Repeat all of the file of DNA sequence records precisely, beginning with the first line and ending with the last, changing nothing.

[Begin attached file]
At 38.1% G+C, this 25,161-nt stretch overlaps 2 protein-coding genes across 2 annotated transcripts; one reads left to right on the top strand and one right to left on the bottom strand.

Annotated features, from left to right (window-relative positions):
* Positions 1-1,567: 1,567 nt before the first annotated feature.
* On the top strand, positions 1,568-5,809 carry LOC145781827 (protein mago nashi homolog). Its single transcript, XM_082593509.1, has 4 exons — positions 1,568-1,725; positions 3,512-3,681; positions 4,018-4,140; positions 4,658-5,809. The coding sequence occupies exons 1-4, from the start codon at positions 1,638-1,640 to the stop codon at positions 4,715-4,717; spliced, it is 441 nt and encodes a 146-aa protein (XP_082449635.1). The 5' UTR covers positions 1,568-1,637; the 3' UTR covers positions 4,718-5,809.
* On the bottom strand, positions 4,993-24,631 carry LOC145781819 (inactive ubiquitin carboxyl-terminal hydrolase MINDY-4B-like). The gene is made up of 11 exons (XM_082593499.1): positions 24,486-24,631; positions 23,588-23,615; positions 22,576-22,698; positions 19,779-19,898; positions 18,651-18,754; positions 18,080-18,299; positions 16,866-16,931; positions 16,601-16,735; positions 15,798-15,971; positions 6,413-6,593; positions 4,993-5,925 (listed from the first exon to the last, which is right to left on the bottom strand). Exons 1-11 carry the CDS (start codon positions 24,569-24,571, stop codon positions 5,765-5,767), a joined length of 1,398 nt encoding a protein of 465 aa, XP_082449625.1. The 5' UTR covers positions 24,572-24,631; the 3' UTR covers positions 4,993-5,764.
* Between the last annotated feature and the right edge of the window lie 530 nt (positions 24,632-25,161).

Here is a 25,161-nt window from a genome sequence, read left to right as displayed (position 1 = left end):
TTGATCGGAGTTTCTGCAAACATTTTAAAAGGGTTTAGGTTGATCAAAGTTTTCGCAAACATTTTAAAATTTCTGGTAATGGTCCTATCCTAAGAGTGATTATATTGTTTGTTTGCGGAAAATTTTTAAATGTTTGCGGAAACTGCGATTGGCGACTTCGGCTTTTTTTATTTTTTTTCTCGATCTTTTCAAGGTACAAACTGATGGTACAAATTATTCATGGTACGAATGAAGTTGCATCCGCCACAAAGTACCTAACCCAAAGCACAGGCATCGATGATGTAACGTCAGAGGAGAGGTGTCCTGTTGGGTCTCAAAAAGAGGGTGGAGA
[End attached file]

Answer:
At 38.1% G+C, this 25,161-nt stretch overlaps 2 protein-coding genes across 2 annotated transcripts; one reads left to right on the top strand and one right to left on the bottom strand.

Annotated features, from left to right (window-relative positions):
* Positions 1-1,567: 1,567 nt before the first annotated feature.
* On the top strand, positions 1,568-5,809 carry LOC145781827 (protein mago nashi homolog). Its single transcript, XM_082593509.1, has 4 exons — positions 1,568-1,725; positions 3,512-3,681; positions 4,018-4,140; positions 4,658-5,809. The coding sequence occupies exons 1-4, from the start codon at positions 1,638-1,640 to the stop codon at positions 4,715-4,717; spliced, it is 441 nt and encodes a 146-aa protein (XP_082449635.1). The 5' UTR covers positions 1,568-1,637; the 3' UTR covers positions 4,718-5,809.
* On the bottom strand, positions 4,993-24,631 carry LOC145781819 (inactive ubiquitin carboxyl-terminal hydrolase MINDY-4B-like). The gene is made up of 11 exons (XM_082593499.1): positions 24,486-24,631; positions 23,588-23,615; positions 22,576-22,698; positions 19,779-19,898; positions 18,651-18,754; positions 18,080-18,299; positions 16,866-16,931; positions 16,601-16,735; positions 15,798-15,971; positions 6,413-6,593; positions 4,993-5,925 (listed from the first exon to the last, which is right to left on the bottom strand). Exons 1-11 carry the CDS (start codon positions 24,569-24,571, stop codon positions 5,765-5,767), a joined length of 1,398 nt encoding a protein of 465 aa, XP_082449625.1. The 5' UTR covers positions 24,572-24,631; the 3' UTR covers positions 4,993-5,764.
* Between the last annotated feature and the right edge of the window lie 530 nt (positions 24,632-25,161).

Here is a 25,161-nt window from a genome sequence, read left to right as displayed (position 1 = left end):
TTGATCGGAGTTTCTGCAAACATTTTAAAAGGGTTTAGGTTGATCAAAGTTTTCGCAAACATTTTAAAATTTCTGGTAATGGTCCTATCCTAAGAGTGATTATATTGTTTGTTTGCGGAAAATTTTTAAATGTTTGCGGAAACTGCGATTGGCGACTTCGGCTTTTTTTATTTTTTTTCTCGATCTTTTCAAGGTACAAACTGATGGTACAAATTATTCATGGTACGAATGAAGTTGCATCCGCCACAAAGTACCTAACCCAAAGCACAGGCATCGATGATGTAACGTCAGAGGAGAGGTGTCCTGTTGGGTCTCAAAAAGAGGGTGGAGA